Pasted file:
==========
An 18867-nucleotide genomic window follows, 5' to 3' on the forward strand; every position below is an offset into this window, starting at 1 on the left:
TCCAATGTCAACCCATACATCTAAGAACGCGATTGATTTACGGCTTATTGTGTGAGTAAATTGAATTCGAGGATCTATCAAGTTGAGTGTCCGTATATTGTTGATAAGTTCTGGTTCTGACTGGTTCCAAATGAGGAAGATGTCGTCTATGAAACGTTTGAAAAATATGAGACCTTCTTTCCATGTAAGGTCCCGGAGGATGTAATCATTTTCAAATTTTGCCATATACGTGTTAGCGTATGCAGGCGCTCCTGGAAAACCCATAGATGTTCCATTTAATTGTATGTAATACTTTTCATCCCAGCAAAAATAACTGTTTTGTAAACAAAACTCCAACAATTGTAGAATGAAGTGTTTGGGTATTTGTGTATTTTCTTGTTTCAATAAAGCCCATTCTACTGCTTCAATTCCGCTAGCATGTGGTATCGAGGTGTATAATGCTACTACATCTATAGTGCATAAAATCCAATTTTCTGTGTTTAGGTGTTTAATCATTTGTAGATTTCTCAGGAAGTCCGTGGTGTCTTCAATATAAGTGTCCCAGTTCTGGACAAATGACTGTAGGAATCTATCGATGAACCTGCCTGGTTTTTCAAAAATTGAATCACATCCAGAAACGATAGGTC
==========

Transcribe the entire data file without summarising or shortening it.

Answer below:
An 18867-nucleotide genomic window follows, 5' to 3' on the forward strand; every position below is an offset into this window, starting at 1 on the left:
TCCAATGTCAACCCATACATCTAAGAACGCGATTGATTTACGGCTTATTGTGTGAGTAAATTGAATTCGAGGATCTATCAAGTTGAGTGTCCGTATATTGTTGATAAGTTCTGGTTCTGACTGGTTCCAAATGAGGAAGATGTCGTCTATGAAACGTTTGAAAAATATGAGACCTTCTTTCCATGTAAGGTCCCGGAGGATGTAATCATTTTCAAATTTTGCCATATACGTGTTAGCGTATGCAGGCGCTCCTGGAAAACCCATAGATGTTCCATTTAATTGTATGTAATACTTTTCATCCCAGCAAAAATAACTGTTTTGTAAACAAAACTCCAACAATTGTAGAATGAAGTGTTTGGGTATTTGTGTATTTTCTTGTTTCAATAAAGCCCATTCTACTGCTTCAATTCCGCTAGCATGTGGTATCGAGGTGTATAATGCTACTACATCTATAGTGCATAAAATCCAATTTTCTGTGTTTAGGTGTTTAATCATTTGTAGATTTCTCAGGAAGTCCGTGGTGTCTTCAATATAAGTGTCCCAGTTCTGGACAAATGACTGTAGGAATCTATCGATGAACCTGCCTGGTTTTTCAAAAATTGAATCACATCCAGAAACGATAGGTC